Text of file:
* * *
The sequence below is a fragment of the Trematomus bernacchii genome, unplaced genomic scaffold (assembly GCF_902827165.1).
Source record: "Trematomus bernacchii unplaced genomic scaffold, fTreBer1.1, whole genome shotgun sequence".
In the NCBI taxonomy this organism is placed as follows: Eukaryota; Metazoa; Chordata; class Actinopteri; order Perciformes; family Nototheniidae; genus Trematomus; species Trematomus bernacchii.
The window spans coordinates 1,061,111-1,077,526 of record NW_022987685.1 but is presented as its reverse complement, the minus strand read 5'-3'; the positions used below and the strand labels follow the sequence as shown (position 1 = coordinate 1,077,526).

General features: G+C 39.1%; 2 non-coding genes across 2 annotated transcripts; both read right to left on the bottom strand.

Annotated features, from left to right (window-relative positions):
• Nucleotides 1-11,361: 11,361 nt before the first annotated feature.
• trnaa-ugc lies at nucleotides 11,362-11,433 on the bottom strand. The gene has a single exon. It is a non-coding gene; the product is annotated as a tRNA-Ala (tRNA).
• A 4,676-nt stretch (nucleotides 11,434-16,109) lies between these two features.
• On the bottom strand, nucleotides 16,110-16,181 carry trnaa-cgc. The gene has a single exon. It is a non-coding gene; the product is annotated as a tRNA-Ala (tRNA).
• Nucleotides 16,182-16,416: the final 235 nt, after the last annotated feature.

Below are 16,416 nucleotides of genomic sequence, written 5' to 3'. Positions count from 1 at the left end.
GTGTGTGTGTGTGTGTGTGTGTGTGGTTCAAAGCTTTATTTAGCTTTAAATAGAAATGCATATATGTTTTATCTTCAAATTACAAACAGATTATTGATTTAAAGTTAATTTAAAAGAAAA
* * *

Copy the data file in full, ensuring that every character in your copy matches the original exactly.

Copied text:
The sequence below is a fragment of the Trematomus bernacchii genome, unplaced genomic scaffold (assembly GCF_902827165.1).
Source record: "Trematomus bernacchii unplaced genomic scaffold, fTreBer1.1, whole genome shotgun sequence".
In the NCBI taxonomy this organism is placed as follows: Eukaryota; Metazoa; Chordata; class Actinopteri; order Perciformes; family Nototheniidae; genus Trematomus; species Trematomus bernacchii.
The window spans coordinates 1,061,111-1,077,526 of record NW_022987685.1 but is presented as its reverse complement, the minus strand read 5'-3'; the positions used below and the strand labels follow the sequence as shown (position 1 = coordinate 1,077,526).

General features: G+C 39.1%; 2 non-coding genes across 2 annotated transcripts; both read right to left on the bottom strand.

Annotated features, from left to right (window-relative positions):
• Nucleotides 1-11,361: 11,361 nt before the first annotated feature.
• trnaa-ugc lies at nucleotides 11,362-11,433 on the bottom strand. The gene has a single exon. It is a non-coding gene; the product is annotated as a tRNA-Ala (tRNA).
• A 4,676-nt stretch (nucleotides 11,434-16,109) lies between these two features.
• On the bottom strand, nucleotides 16,110-16,181 carry trnaa-cgc. The gene has a single exon. It is a non-coding gene; the product is annotated as a tRNA-Ala (tRNA).
• Nucleotides 16,182-16,416: the final 235 nt, after the last annotated feature.

Below are 16,416 nucleotides of genomic sequence, written 5' to 3'. Positions count from 1 at the left end.
GTGTGTGTGTGTGTGTGTGTGTGTGGTTCAAAGCTTTATTTAGCTTTAAATAGAAATGCATATATGTTTTATCTTCAAATTACAAACAGATTATTGATTTAAAGTTAATTTAAAAGAAAA